alphadogg writes "The developers of many SSL libraries are releasing patches for a vulnerability that could potentially be exploited to recover plaintext information, such as browser authentication cookies, from encrypted communications.The patching effort follows the discovery of new ways to attack SSL, TLS and DTLS implementations that use cipher-block-chaining (CBC) mode encryption. The new attack methods were developed by researchers at the University of London's Royal Holloway College. The men published a research paper and a website on Monday with detailed information about their new attacks, which they have dubbed the Lucky Thirteen. They've worked with several TLS library vendors, as well as the TLS Working Group of the IETF, to fix the issue."
An anonymous reader writes "Our organization had had a decent SPF record of our own for a long time. Recently, we decided to try using SPF for filtering inbound mail. On the up side, a lot of bad mail was being caught. On the down side, it seems like there is always a 'very important' message being caught in the filter because the sender has failed to consider all mail sources in writing their record. At first, I tried to assist sending parties with correcting their records out of hope that it was isolated. This quickly started to consume far too much time. I'm learning that many have set up inaccurate but syntactically valid SPF records and forgotten about them, which is probably the worst outcome for SPF as a standard. Are you using SPF? How are you handling false positives caused by inaccurate SPF records?"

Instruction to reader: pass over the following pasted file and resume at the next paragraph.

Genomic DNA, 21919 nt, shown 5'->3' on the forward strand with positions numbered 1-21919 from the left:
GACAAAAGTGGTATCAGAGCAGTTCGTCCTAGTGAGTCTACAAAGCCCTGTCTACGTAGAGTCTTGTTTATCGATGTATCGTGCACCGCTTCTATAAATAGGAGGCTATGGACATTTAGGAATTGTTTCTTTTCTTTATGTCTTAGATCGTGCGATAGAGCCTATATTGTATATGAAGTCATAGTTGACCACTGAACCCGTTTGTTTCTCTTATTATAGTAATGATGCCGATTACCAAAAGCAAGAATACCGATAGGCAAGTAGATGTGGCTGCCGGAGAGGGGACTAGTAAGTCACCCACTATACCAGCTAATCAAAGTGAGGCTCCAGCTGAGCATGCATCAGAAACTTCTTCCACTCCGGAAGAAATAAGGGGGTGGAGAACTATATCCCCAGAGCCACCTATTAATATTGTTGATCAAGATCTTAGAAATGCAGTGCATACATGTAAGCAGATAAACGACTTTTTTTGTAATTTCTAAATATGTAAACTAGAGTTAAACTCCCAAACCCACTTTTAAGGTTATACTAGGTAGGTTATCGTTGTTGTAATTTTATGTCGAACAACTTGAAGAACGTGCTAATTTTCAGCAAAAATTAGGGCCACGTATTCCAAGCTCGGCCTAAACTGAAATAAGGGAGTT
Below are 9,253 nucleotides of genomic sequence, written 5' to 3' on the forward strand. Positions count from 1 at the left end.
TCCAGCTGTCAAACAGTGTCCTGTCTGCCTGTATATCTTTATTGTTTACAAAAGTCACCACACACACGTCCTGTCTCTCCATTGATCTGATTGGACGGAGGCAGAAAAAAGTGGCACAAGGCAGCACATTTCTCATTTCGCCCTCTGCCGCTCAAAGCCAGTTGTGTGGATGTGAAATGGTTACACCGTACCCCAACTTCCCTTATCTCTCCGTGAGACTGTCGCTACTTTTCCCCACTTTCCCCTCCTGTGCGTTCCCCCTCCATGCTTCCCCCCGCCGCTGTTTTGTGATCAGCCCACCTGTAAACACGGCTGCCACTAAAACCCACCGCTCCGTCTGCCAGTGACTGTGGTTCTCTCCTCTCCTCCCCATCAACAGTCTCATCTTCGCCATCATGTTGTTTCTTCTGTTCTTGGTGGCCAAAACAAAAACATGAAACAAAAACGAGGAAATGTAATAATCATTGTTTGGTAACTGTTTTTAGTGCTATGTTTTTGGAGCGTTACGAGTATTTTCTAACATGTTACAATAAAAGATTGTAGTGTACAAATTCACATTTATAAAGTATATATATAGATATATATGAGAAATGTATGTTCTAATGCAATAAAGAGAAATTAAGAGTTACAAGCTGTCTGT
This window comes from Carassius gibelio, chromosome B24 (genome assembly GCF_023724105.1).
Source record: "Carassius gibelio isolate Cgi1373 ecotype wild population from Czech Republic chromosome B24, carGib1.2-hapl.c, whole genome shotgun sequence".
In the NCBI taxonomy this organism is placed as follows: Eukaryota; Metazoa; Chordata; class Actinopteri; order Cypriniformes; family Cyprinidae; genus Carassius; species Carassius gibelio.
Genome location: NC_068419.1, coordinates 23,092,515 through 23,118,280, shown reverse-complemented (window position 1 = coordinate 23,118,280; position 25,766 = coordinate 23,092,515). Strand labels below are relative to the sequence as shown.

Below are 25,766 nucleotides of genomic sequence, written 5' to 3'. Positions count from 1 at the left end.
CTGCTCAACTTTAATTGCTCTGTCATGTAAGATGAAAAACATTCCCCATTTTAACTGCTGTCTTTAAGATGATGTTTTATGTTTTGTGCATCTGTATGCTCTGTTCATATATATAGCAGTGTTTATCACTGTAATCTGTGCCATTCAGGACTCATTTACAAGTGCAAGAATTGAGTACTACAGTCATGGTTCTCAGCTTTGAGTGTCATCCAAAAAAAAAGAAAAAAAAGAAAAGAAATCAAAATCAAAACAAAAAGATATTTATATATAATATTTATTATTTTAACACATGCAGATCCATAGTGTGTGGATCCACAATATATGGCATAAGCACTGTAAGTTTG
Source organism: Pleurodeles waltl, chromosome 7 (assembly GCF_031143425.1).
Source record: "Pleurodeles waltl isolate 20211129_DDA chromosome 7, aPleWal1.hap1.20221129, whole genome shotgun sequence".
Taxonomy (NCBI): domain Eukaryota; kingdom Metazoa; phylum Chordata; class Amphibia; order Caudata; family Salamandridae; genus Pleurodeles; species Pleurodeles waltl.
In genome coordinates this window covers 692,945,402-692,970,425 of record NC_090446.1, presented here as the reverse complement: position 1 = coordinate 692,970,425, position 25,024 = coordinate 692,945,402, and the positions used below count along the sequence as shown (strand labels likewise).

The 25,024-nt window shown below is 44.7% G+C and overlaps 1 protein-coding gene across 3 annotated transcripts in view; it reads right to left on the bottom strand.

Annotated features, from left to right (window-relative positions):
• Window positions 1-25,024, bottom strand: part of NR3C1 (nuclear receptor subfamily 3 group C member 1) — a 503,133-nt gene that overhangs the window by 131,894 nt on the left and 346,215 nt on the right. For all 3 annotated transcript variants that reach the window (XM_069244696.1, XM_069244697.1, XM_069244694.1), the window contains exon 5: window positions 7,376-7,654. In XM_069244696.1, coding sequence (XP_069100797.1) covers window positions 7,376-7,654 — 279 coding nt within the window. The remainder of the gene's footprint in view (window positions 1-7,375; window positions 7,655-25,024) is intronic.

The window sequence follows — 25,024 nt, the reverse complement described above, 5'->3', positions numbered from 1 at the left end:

An anonymous reader sends this quote from a blog post about a very odd technical issue and some clever debugging: "Packets of death. I started calling them that because that’s exactly what they are. ... This customer location, for some reason or another, could predictably bring down the ethernet controller with voice traffic on their network. Let me elaborate on that for a second. When I say “bring down” an ethernet controller I mean BRING DOWN an ethernet controller. The system and ethernet interfaces would appear fine and then after a random amount of traffic the interface would report a hardware error (lost communication with PHY) and lose link. Literally the link lights on the switch and interface would go out. It was dead. Nothing but a power cycle would bring it back. ... While debugging with this very patient reseller I started stopping the packet captures as soon as the interface dropped. Eventually I caught on to a pattern: the last packet out of the interface was always a 100 Trying provisional response, and it was always a specific length. Not only that, I ended up tracing this (Asterisk) response to a specific phone manufacturer’s INVITE. ... With a modified HTTP server configured to generate the data at byte value (based on headers, host, etc) you could easily configure an HTTP 200 response to contain the packet of death — and kill client machines behind firewalls!"